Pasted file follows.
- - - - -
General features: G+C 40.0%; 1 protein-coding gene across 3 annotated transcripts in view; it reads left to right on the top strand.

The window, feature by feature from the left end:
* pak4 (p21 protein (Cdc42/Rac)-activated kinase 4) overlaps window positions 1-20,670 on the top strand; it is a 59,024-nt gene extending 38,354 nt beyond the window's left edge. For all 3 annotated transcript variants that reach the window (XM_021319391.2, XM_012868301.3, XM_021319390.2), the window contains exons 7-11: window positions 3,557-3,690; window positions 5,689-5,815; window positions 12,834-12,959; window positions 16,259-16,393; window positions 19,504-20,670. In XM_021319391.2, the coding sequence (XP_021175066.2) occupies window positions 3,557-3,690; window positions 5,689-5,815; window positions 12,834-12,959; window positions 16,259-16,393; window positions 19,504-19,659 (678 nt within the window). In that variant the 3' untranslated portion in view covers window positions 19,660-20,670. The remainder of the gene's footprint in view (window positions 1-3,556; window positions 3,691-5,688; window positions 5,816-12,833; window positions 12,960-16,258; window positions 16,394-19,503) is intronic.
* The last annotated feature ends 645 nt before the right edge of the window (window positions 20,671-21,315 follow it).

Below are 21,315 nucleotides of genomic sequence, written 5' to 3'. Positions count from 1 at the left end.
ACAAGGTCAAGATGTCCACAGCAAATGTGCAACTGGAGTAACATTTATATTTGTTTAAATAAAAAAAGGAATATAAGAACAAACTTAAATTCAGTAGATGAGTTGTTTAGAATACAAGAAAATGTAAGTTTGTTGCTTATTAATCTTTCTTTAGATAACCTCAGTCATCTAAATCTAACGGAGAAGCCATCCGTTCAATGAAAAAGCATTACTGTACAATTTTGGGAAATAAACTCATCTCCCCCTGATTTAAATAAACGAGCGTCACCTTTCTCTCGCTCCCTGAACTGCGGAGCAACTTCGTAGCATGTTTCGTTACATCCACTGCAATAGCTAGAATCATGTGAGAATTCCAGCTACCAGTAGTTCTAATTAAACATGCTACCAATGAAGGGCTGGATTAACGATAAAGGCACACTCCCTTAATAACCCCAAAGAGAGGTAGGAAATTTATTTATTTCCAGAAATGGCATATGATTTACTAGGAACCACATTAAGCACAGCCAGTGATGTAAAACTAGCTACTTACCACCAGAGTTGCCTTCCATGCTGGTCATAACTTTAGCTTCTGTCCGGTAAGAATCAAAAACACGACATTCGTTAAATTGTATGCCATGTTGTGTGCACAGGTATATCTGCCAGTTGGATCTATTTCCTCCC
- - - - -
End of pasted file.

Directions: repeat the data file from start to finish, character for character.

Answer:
General features: G+C 40.0%; 1 protein-coding gene across 3 annotated transcripts in view; it reads left to right on the top strand.

The window, feature by feature from the left end:
* pak4 (p21 protein (Cdc42/Rac)-activated kinase 4) overlaps window positions 1-20,670 on the top strand; it is a 59,024-nt gene extending 38,354 nt beyond the window's left edge. For all 3 annotated transcript variants that reach the window (XM_021319391.2, XM_012868301.3, XM_021319390.2), the window contains exons 7-11: window positions 3,557-3,690; window positions 5,689-5,815; window positions 12,834-12,959; window positions 16,259-16,393; window positions 19,504-20,670. In XM_021319391.2, the coding sequence (XP_021175066.2) occupies window positions 3,557-3,690; window positions 5,689-5,815; window positions 12,834-12,959; window positions 16,259-16,393; window positions 19,504-19,659 (678 nt within the window). In that variant the 3' untranslated portion in view covers window positions 19,660-20,670. The remainder of the gene's footprint in view (window positions 1-3,556; window positions 3,691-5,688; window positions 5,816-12,833; window positions 12,960-16,258; window positions 16,394-19,503) is intronic.
* The last annotated feature ends 645 nt before the right edge of the window (window positions 20,671-21,315 follow it).

Below are 21,315 nucleotides of genomic sequence, written 5' to 3'. Positions count from 1 at the left end.
ACAAGGTCAAGATGTCCACAGCAAATGTGCAACTGGAGTAACATTTATATTTGTTTAAATAAAAAAAGGAATATAAGAACAAACTTAAATTCAGTAGATGAGTTGTTTAGAATACAAGAAAATGTAAGTTTGTTGCTTATTAATCTTTCTTTAGATAACCTCAGTCATCTAAATCTAACGGAGAAGCCATCCGTTCAATGAAAAAGCATTACTGTACAATTTTGGGAAATAAACTCATCTCCCCCTGATTTAAATAAACGAGCGTCACCTTTCTCTCGCTCCCTGAACTGCGGAGCAACTTCGTAGCATGTTTCGTTACATCCACTGCAATAGCTAGAATCATGTGAGAATTCCAGCTACCAGTAGTTCTAATTAAACATGCTACCAATGAAGGGCTGGATTAACGATAAAGGCACACTCCCTTAATAACCCCAAAGAGAGGTAGGAAATTTATTTATTTCCAGAAATGGCATATGATTTACTAGGAACCACATTAAGCACAGCCAGTGATGTAAAACTAGCTACTTACCACCAGAGTTGCCTTCCATGCTGGTCATAACTTTAGCTTCTGTCCGGTAAGAATCAAAAACACGACATTCGTTAAATTGTATGCCATGTTGTGTGCACAGGTATATCTGCCAGTTGGATCTATTTCCTCCC